The Rape Culture We've CreatedHeather L. Barmore
“@TIME I don’t believe in “sexual assault” is never your fault” in every situation. The 16 yr old girl wasn’t forced to drink – [she] set herself up” – @TheDianeLe
When this tweet entered my timeline I wasn’t thinking about rape. I was thinking about a headache, a date, work. But, as we women know, the subject of violent assault creeps up on us from time to time. We are constantly being reminded to remain vigilant and to be aware of our surroundings.
And so we do. On evenings out we make a pact with girlfriends not to stray too far from the group. Jokes are made about not having our drinks “roofied” when we set them down among friends. As a woman we are taught to be cautious. Far more cautious than our male counterparts. Because you just never know.
The tweet above pissed me off as it should piss off most any female who has spent most of her lifetime being taught how not to be sexually assaulted. When in reality it should be that young men are taught that women are not their personal property or to be used for their amusement. We, women, are human beings who deserve not to be attacked simply because we let our guard down or because we had a drink or because we bared cleavage or because our hemline was too short or because of the number of reasons for which we, women, can be attacked.
Because it’s our fault. That’s what it comes down to. And if we are careful then we won’t become raped. What kind of effed up rationale is that? Why do we, as a society, accept this as fact? Why is nothing done about it? Why is it that when we say that no means no or we express the needed outrage towards rape culture’ that we are threatened even more?
For some reason sexual assault became part of the second amendment debate. The reason being that women are more likely to be attacked therefore women need to have a gun in order to protect themselves. When progressive columnist Zerlina Maxwell said on the Sean Hannity show that the onus shouldn’t be on women to prevent rape – the full quote is here: “”I think that the entire conversation is wrong. I don’t want anybody to be telling women anything,” Maxwell said during the show. “I don’t want men to be telling me what to wear and how to act, not to drink. And I don’t, honestly, want you to tell me that I needed a gun in order to prevent my rape. In my case, don’t tell me if I’d only had a gun, I wouldn’t have been raped. Don’t put it on me to prevent the rape.” – she was attacked. Not physically but with words threatening her with bodily harm, having her throat slit, and, of course, with rape.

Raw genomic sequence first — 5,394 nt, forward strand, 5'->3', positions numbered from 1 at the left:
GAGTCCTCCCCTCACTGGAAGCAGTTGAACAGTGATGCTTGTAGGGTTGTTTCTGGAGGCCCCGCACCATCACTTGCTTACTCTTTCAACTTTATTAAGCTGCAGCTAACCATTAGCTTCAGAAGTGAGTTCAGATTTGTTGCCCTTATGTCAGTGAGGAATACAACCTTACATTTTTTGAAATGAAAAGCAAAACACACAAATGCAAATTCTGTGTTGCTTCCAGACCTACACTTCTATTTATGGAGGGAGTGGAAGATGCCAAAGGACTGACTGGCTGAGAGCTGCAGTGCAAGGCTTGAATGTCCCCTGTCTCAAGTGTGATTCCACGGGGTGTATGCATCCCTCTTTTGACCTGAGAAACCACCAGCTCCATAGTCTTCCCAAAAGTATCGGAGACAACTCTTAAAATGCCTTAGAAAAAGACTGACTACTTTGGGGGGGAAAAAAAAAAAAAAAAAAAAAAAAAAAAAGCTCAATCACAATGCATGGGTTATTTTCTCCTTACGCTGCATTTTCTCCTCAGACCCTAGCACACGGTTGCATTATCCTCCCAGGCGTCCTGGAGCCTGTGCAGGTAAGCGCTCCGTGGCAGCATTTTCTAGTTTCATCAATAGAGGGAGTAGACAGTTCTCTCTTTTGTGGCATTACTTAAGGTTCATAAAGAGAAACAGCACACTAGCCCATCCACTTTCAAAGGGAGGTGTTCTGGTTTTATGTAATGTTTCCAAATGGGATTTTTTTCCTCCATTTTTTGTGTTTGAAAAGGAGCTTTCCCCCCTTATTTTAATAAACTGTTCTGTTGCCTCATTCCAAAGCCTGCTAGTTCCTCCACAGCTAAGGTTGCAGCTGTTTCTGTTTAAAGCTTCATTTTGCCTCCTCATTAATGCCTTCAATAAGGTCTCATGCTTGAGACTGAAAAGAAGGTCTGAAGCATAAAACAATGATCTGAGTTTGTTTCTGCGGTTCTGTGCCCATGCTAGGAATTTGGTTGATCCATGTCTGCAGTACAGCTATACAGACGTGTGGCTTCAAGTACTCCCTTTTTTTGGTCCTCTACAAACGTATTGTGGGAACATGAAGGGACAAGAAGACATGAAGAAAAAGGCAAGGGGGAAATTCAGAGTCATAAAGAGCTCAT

This is where we are today: be a woman who feels that she shouldn’t be solely responsible for preventing her rape because WHY IS SHE BEING ASSAULTED IN THE FIRST PLACE, be threatened. Some get outraged. Some just shrug. Some just think that’s the way it is in this rape culture that we have brought upon ourselves and for which we are all responsible.
When the earlier tweet came into my timeline I had been briefly thinking about the Steubenville case. I had followed bits and pieces of course the parts where the town allegedly covered for the accused football players. The arrogance of the teenagers who taped and then posted to YouTube their transgressions. The drunk and unconscious teenage girl urinated on and passed around at a party. Then, upon the conviction of two of the perpetrators, the 16 year old young men sobbing in a courtroom. Not because they were sorry for what they did but because they were sorry they were caught.
Later, on CNN, when speaking of the verdict, reporters Candy Crowley and Poppy Harlow expressed sympathy for these two teenagers who were in tears after being sentenced to a year in a juvenile detention center. With Ms. Harlow saying how difficult it was to watch and Candy Crowley saying that they had such promising careers as if there should be some remorse for their lives being destroyed. As if the viewing public should take pity and feel bad for these ‘poor boys’.
These two 16 year old are now registered sex offenders for the rest of their lives. Their flagrant attitudes got them here along with with their assumptions that because a woman is drunk she deserves to be attacked. What got them to this place is the rampant feeling that because a young woman is impaired then it’s her fault and she is fair game.
Unfortunately not just for this young woman, but for all women and men this is the rape culture that we live in.